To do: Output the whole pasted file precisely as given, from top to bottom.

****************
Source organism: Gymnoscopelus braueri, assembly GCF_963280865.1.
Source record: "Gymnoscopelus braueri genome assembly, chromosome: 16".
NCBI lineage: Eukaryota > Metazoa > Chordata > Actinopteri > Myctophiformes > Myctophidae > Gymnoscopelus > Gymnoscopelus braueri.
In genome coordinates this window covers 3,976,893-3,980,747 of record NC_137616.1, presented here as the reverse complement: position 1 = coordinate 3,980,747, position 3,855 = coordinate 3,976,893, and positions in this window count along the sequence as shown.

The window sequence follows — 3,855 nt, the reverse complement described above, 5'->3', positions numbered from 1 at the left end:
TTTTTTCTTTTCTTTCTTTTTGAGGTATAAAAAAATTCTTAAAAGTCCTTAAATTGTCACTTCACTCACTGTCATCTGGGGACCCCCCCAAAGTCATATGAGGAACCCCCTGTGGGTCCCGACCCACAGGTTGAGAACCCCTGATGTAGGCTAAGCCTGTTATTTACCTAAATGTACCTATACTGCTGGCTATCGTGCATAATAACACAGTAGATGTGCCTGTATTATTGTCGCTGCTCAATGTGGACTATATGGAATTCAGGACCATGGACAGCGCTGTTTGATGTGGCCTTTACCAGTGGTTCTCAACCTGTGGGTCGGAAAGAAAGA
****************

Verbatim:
Source organism: Gymnoscopelus braueri, assembly GCF_963280865.1.
Source record: "Gymnoscopelus braueri genome assembly, chromosome: 16".
NCBI lineage: Eukaryota > Metazoa > Chordata > Actinopteri > Myctophiformes > Myctophidae > Gymnoscopelus > Gymnoscopelus braueri.
In genome coordinates this window covers 3,976,893-3,980,747 of record NC_137616.1, presented here as the reverse complement: position 1 = coordinate 3,980,747, position 3,855 = coordinate 3,976,893, and positions in this window count along the sequence as shown.

The window sequence follows — 3,855 nt, the reverse complement described above, 5'->3', positions numbered from 1 at the left end:
TTTTTTCTTTTCTTTCTTTTTGAGGTATAAAAAAATTCTTAAAAGTCCTTAAATTGTCACTTCACTCACTGTCATCTGGGGACCCCCCCAAAGTCATATGAGGAACCCCCTGTGGGTCCCGACCCACAGGTTGAGAACCCCTGATGTAGGCTAAGCCTGTTATTTACCTAAATGTACCTATACTGCTGGCTATCGTGCATAATAACACAGTAGATGTGCCTGTATTATTGTCGCTGCTCAATGTGGACTATATGGAATTCAGGACCATGGACAGCGCTGTTTGATGTGGCCTTTACCAGTGGTTCTCAACCTGTGGGTCGGAAAGAAAGA